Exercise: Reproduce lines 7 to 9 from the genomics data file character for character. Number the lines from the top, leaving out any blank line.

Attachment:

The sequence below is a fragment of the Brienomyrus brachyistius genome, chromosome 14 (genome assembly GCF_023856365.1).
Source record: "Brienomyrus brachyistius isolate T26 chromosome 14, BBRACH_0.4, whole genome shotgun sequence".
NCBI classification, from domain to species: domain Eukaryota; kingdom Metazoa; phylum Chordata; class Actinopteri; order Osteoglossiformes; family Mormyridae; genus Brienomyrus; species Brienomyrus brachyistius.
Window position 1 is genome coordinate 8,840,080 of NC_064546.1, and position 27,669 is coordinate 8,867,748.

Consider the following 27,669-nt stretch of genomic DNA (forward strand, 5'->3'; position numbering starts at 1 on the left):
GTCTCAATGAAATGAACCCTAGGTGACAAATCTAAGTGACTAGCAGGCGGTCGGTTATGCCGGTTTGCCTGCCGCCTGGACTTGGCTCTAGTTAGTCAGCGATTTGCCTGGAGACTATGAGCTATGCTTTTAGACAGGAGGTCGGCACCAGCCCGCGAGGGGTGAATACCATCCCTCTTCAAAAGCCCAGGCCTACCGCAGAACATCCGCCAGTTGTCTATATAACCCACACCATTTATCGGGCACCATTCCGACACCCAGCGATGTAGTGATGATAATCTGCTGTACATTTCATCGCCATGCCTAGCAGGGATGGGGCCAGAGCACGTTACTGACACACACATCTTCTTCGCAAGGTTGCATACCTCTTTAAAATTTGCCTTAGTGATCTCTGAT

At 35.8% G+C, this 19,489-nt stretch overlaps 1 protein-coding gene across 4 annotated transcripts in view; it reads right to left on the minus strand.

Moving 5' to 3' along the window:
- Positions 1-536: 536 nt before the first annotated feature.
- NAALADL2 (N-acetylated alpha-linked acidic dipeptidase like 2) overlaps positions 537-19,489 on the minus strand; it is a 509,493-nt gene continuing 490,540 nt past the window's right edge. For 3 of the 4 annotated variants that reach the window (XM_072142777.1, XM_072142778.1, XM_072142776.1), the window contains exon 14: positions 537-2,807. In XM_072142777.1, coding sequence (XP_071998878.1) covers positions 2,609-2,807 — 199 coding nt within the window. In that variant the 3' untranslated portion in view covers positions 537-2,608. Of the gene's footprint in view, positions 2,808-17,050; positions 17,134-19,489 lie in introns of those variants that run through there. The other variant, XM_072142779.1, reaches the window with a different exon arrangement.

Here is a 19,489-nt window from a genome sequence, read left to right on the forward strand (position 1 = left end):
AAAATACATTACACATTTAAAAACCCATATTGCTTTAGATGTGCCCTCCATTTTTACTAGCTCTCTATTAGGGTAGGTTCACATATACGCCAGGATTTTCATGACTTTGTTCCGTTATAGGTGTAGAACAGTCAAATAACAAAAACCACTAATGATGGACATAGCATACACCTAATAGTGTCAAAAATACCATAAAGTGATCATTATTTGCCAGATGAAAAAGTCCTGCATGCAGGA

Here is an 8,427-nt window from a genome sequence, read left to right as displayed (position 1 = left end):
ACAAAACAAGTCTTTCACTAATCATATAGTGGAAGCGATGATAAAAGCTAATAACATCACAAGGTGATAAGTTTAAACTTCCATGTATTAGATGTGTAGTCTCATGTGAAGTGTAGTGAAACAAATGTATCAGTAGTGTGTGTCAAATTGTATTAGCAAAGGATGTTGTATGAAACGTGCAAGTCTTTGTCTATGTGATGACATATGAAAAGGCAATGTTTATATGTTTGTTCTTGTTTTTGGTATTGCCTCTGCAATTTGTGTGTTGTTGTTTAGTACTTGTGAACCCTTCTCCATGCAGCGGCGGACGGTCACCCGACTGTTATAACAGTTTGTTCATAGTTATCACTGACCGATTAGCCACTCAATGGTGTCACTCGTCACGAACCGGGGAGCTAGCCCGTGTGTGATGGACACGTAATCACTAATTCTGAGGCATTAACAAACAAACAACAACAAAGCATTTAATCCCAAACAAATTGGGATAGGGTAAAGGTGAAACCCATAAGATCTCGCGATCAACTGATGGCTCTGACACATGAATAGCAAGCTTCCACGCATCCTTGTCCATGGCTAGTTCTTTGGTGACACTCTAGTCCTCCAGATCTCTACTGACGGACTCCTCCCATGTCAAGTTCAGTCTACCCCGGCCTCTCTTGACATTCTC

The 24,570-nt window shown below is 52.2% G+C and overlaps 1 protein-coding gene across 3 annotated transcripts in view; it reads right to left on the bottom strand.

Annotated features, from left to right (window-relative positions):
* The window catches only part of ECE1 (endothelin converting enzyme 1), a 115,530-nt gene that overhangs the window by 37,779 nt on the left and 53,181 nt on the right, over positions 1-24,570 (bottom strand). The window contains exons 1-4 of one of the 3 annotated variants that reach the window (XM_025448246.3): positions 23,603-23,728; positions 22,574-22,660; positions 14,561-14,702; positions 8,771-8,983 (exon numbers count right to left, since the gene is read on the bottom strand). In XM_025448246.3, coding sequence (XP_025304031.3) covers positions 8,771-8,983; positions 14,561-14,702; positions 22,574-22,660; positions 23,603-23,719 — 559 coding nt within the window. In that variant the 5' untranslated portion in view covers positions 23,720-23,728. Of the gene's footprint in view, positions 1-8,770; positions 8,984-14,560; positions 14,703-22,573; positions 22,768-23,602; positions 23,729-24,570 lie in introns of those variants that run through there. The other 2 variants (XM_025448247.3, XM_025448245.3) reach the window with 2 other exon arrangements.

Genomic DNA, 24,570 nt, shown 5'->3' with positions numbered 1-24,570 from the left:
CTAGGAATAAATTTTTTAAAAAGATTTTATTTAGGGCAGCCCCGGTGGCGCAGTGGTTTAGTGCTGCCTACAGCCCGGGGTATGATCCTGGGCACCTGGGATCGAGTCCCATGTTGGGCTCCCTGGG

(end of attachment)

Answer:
At 35.8% G+C, this 19,489-nt stretch overlaps 1 protein-coding gene across 4 annotated transcripts in view; it reads right to left on the minus strand.

Moving 5' to 3' along the window:
- Positions 1-536: 536 nt before the first annotated feature.